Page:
Monday, March 23, 2015

Mountains, Mountains, Mountains

By 1st Lt Karin Hollerbach

Another busy weekend for Squadron 188 members.  Five members of our squadron showed their dedication to continuous improvement in their skills by participating in Northern and Southern California training opportunities.

As flying in the mountains brings additional risk factors beyond other flying that many of us who live near the coast normally do, it requires special skills to stay safe.  California Wing (CAWG) Groups provided 2 different training opportunities for mountain flying this past weekend.

Lt Rugroden (3rd from left) among his graduating class at the Mountain Flying Clinic

Lt Roberts, Mission Safety
Officer-Trainee in AUN
Congratulations to 1st Lt Gene Rugroden, who attended the Mountain Flying Clinic and joined the ranks of Mountain Flying Certified Mission Pilots.

Congratulations to 2d Lt Tim Roberts, who obtained his Mission Scanner (MS) rating and trained as Mission Safety Officer (MSO) at the Group 5 exercise in AUN.

Lt Stevulak planning his AP sortie
In addition, Maj Jeff Ironfield, 1st Lt John Stevulak, and Lt Hollerbach participated in the Group 5/2 exercise and practiced their Mission Pilot (MP), Airborne Photographer (AP), Mission Observer (MO) and mountain flying skills.

Maj Ironfield is ready to fly
A huge thank you to 1st Lt Eric Choate for flying to SAC to pick up Maj Ironfield and Lts Stevulak and Hollerbach on Saturday evening.

Aircrew planning their sorties in AUN

Friday, March 20, 2015

In Memoriam - Brigadier General Warren J. Barry, CAP

By Lt Col Juan Tinnirello, photos by Lt Col Tinnirello

View of the Holy Cross Cemetery
Brigadier General Warren J. Barry, CAP was buried this morning at Holy Cross Catholic Cemetery in Antioch, CA. Brigadier Barry became a Civil Air Patrol (CAP) member in 1952 and after progressing through the ranks in California and Pacific Region, he became National Commander for the years 1990-1993. A mass was celebrated this morning at Holy Rosary Catholic Church in Antioch, were he was an usher and a respected parishioner for more than 50 years.

Father Roberto Corral, OP, Pastor of Holy Rosary Church in Antioch, Addressing the Participants
National, Pacific Region, State and local members of CAP were present to give their respect and condolences to family members. United States Armed Forces Veterans were present as well and accompanied the caravan carrying the ashes to Holy Cross Cemetery in their motorcycles. Cadet Rodriguez played Taps as everybody saluted.

Col Kenneth Parris, Lt Col Brett Dolnick, Group 2 Commander and Captain Douglas Perreira, Squadron 188, among several others CAP members attending the event

United States Armed Forces Veterans Saluting while Taps is Being Played

Cadet Rodriguez from Squadron 37 at Reid-Hillview Airport, San Jose, Plays Taps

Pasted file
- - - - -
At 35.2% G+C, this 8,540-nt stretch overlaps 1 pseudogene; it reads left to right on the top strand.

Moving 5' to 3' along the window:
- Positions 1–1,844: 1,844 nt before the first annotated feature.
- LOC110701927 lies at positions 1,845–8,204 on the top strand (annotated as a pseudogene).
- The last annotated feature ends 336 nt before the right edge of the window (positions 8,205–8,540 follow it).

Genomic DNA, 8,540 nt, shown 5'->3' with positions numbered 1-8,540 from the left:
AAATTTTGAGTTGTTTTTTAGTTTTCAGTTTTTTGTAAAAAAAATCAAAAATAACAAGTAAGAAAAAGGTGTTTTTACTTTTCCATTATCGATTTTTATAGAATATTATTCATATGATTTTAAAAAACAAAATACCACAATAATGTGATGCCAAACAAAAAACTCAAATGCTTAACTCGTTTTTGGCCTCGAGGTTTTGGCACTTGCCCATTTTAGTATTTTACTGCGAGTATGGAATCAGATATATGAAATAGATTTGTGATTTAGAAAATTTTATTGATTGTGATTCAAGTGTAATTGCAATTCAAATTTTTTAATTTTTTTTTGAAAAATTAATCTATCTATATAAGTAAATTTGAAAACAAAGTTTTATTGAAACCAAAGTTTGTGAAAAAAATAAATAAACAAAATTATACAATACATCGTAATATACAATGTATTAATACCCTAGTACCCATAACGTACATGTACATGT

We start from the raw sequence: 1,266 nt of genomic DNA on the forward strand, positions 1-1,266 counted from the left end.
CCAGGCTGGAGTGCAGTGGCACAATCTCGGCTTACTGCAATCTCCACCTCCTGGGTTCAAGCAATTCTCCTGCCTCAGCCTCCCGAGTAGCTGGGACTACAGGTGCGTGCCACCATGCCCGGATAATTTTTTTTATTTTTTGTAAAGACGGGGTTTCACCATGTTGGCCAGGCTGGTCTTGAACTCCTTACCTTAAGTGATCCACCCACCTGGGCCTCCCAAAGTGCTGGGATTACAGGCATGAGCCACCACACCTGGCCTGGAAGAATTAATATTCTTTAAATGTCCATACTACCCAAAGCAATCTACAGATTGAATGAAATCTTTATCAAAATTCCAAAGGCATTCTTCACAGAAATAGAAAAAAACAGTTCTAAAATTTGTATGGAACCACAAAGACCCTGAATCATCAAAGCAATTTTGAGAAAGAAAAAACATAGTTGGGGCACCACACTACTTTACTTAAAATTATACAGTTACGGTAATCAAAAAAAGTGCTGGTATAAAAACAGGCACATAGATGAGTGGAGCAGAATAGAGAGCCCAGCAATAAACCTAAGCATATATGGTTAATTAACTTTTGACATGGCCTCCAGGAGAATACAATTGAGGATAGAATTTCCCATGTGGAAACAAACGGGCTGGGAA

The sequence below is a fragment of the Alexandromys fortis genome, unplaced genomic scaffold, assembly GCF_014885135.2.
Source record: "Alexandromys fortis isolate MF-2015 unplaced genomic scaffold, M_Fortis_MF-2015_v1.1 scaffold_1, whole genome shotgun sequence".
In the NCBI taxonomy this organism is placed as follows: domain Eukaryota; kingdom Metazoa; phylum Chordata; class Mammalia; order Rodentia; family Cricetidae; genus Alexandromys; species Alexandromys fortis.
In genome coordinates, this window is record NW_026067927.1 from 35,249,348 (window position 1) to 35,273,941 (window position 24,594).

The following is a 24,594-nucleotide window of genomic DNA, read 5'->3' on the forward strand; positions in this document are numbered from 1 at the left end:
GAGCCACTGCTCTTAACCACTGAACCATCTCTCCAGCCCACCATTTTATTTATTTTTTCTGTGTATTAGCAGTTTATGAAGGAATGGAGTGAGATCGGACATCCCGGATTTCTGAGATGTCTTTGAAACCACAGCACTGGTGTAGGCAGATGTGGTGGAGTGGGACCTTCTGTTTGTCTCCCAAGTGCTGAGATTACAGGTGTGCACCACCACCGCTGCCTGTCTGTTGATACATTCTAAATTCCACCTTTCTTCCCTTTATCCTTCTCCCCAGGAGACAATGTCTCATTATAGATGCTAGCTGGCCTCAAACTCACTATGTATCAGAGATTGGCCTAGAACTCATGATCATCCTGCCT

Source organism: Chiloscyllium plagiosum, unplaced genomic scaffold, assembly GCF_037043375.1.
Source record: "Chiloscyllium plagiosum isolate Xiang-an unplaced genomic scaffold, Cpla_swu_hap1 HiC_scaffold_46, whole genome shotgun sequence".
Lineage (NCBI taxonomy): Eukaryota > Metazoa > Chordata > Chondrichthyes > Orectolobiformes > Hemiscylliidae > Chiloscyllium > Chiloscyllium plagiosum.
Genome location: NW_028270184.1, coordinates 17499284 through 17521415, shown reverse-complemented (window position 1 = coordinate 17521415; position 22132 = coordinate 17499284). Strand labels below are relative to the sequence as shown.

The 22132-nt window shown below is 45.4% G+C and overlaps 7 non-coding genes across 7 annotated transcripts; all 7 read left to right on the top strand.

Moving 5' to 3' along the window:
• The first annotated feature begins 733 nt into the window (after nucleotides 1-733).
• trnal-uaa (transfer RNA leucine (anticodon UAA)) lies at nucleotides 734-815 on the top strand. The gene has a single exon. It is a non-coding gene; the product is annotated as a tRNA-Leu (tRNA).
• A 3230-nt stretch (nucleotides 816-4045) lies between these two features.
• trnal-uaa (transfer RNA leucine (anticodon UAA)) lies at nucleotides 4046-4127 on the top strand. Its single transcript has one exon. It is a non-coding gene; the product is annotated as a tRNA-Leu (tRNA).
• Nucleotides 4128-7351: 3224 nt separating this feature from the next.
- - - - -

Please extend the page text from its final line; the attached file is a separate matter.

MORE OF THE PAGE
Wednesday, March 18, 2015

Congratulations, Maj Steven DeFord

By 1st Lt Karin Hollerbach, photo by Capt Georgios Michelogiannakis

Congratulations to Maj Steven DeFord, for completing his IFR Form 5.  Out of 9 powered aircraft pilots, with Maj DeFord, Squadron 188 now has 5 pilots who have completed their IFR Form 5. In addition, the squadron has 2 glider pilots.

Also, thanks to Maj Jeff Ironfield for helping Maj DeFord with his training and to Capt Michelogiannakis, who was the IFR Form 5 check pilot.

Maj Steven DeFord after his successful IFR Form 5

Thursday, March 12, 2015

The History of the Squadron 188 Patch

By Lt Col Juan Tinnirello, CAP

Squadron 188 original patch
Squadron 188 was started by Maj Paul Groff back in the year 1988.  Prior to starting the Senior Squadron, he was with Cadet Squadron 18, which was at the time also located at the Oakland Airport North Field.  Both squadrons operated out of the same building, where now all the car rental companies are located.

Time went by and the squadron grew. Some time in late 1991 Maj Groff challenged the cadets of Squadron 18 to design a patch for the Senior Squadron. The original chosen drawing was handmade. Where it went is history, and the writer never found it, even though he saw it when it was presented to the squadron for approval.
Squadron 188 new patch artwork
The name of the cadet that designed the patch has also been lost. However, a picture of the first edition of the embroidered patch is here for your viewing.   Also enclosed is the letter dated 29 Feb 1992 from Maj Groff requesting the approval of the patch by the Group 2 Commander. The letter requesting the approval explains the symbolism behind the design of the patch.

In 2010 the Squadron ran out of the original patches. With the electronic era in full swing, then Capt Noel Luneau electronically updated the patch's design.  At the writer’s request, he changed the shape to conform to the regulations for a squadron patch.

Well, the details of the new design are substantially better than the original handmade version, and the embroidering machines of that time were not as sophisticated as the
Squadron 188 new patch picture
 current ones.  So, the details are significantly improved.

Both the drawing and a photograph of the current patch are included for your comparison.
The squadron has patches available for sale to any non-CAP individual for $10.00 each. You can contact the writer, if interested – or please leave a comment in this blog.  Of course, CAP members get a discount.  The current and old versions of the patch are scattered around the nation in some CAP displays and private patch collections.

March 2015 All Hands Meeting

By 1st Lt Karin Hollerbach, photos by Lt Col Juan Tinnirello

Squadron 188 Members and Guests Before the Meeting

At this month’s All Hands meeting, the following awards and promotions were given:

Leadership Ribbon

  • 1st Lt Karin Hollerbach - Technician rating in the PAO specialty track

Newly Minted Capt Jordan Hayes

  • 2nd Lt Karin Hollerbach was promoted to 1st Lt.
  • 1st Lt Jordan Hayes was promoted to Capt.

In addition,

Maj Noel Luneau Receives his Counter Drug Clasp
from Capt Luis Rivas
  • Maj Noel Luneau was awarded his 3rd Counter Drug clasp.
  • Maj Chris Johnson renewed his CUL and MSO ratings.
  • Maj Kathy Johnson renewed her FASC rating.
  • Capt Lutz Heinrich was awarded his Air Crew rating.

Godfrey Watson Checks out
the Folks at Squadron 188